Sunday, July 31, 2016

Considering the Flowers... and Fruit

Royal Catchfly (Silene regia) [Click to enlarge.]
This month, our garden has displayed the brilliant red flowers of the Royal Catchfly (Silene regia). We enjoy the regal flowers and their colorful avian visitor, the Ruby-throated Hummingbird.

Ruby-Throated Hummingbird visiting flowers.

The Royal Catchfly is named for its habit of “catching” flies and other small insects that visit to feed on its nectar.  The calyx or floral tube of the Royal Catchfly is covered with tiny glandular hairs.  These glandular hairs secrete a sticky fluid that traps flies and other small would-be pollinators that are too weak to escape.  However, the Ruby-throated Hummingbird does not land on the flower but instead it hovers as it draws sugary nectar from each flower to support its high metabolic rate.  This relationship illustrates how different plant species can “select” which animal species they will attract (and release) in order to allow pollination necessary to complete sexual reproduction through fruit and seeds.

Royal Catchfly:  Note green, sticky floral tubes
As I sat admiring the array of lovely Royal Catchfly flowers, I was reminded of how God’s creation often reveals or underscores valuable spiritual lessons.  There is one lesson for us in the beauty of the flowers.  In Matthew 6: 28-33, Jesus  points to the wildflowers in a nearby meadow and notes that, though they do not “toil and spin” they are more spectacular than King Solomon in all of his glory.  Hence, the flowers teach us the lesson not to be like unbelievers who tend to view the material world as their total reality, and therefore, are often anxious about accumulating wealth and having security.  Instead, we are to seek after the eternal priorities of our Heavenly Father Who already knows our needs and will supply them as we wisely do our part.

Our main focus will be upon a second lesson from the flowers; namely, that flowers are always very dependent on the leaves in order to acquire their attractiveness necessary to produce fruit and seeds.  Although leaves can make a garden flower or tree look lovely, leaves and stems are only a means to the end that each plant is able to reproduce itself lest it become locally or totally extinct.

The Royal Catchfly is a perennial plant, meaning that it can live year after year because roots and sometimes parts of the stem can survive during an unfavorable season like winter.  Each Spring, when the new growths emerge from the ground, energy stores from the rootstalk are used to launch the leaves and stems.  The plants become self-sufficient through photosynthesis as long as sunlight, water, soil nutrients, and carbon dioxide are available.  During this “vegetative” phase, perennial plants give priority to growth of leaves supported on stems that can hoist the leaves high enough to insure sunlight absorption and gas exchange.  For Royal Catchfly, this height is from 2 to 5 feet.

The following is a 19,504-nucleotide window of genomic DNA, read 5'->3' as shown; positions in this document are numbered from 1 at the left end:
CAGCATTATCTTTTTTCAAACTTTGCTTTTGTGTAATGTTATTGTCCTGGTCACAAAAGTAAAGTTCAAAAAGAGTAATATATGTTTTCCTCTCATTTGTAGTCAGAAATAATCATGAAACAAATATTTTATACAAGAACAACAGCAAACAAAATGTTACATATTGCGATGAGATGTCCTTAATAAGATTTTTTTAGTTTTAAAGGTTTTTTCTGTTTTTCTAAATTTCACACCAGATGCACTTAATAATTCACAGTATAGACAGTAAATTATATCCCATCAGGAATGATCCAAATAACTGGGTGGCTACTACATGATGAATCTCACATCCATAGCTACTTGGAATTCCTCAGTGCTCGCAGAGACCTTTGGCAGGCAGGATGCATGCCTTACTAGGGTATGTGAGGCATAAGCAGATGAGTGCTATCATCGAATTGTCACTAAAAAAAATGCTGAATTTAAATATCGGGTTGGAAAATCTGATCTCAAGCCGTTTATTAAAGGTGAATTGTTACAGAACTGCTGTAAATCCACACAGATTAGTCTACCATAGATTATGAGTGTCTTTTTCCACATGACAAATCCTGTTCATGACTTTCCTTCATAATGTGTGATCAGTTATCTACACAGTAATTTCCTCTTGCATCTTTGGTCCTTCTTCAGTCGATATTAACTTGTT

Once the leafy stalks differentiate to produce flowers in July, the priorities shift.  Now, the vegetative parts of the plant actually become “sources” of nutrients, water, and organic constituents.  Fruitful plants are those in which the leaves and stems transport food to the reproductive parts so that flowers can flourish and attract pollinators by means of visual appeal, release of fragrant compounds, and provision of nectar as food.   After flowering is completed, the leaves will begin to turn yellow and then brown as chlorophyll-protein compounds are broken down and resultant amino acids and other organic constituents are transported from the leaves to the growing fruit and seeds.  This pattern is particularly noticeable in crop plants like soybean and corn which have been enhanced genetically so that the economically valuable seeds (soybeans) contain as much nutrient value as possible rather than allow these nutrients to be lost in the crop residue, the resulting brown leaves, stalks, and chaff.
Evidence of flowers being preferred over leaves (arrows)
Of special interest this year was my observation that one of the Catchfly’s flowery stalks was partly severed from its roots. The severed condition obviously limits the supply of water and nutrients available to both the leaves and the flowers.  But, interestingly, the damaged stalk responded with an earlier than usual shift in priorities in order to favor the flowers at the expense of the leaves. Notice the wilting leaves (arrows) in stark contrast to the firmly opened Catchfly flowers.  Considering the importance of fruit-bearing and the spreading of seeds, we can infer a logical benefit to the Royal Catchfly in how the damaged stalk hastened its shift tp favor flowers and fruit/seed production at the expense of the leafy part of the plant.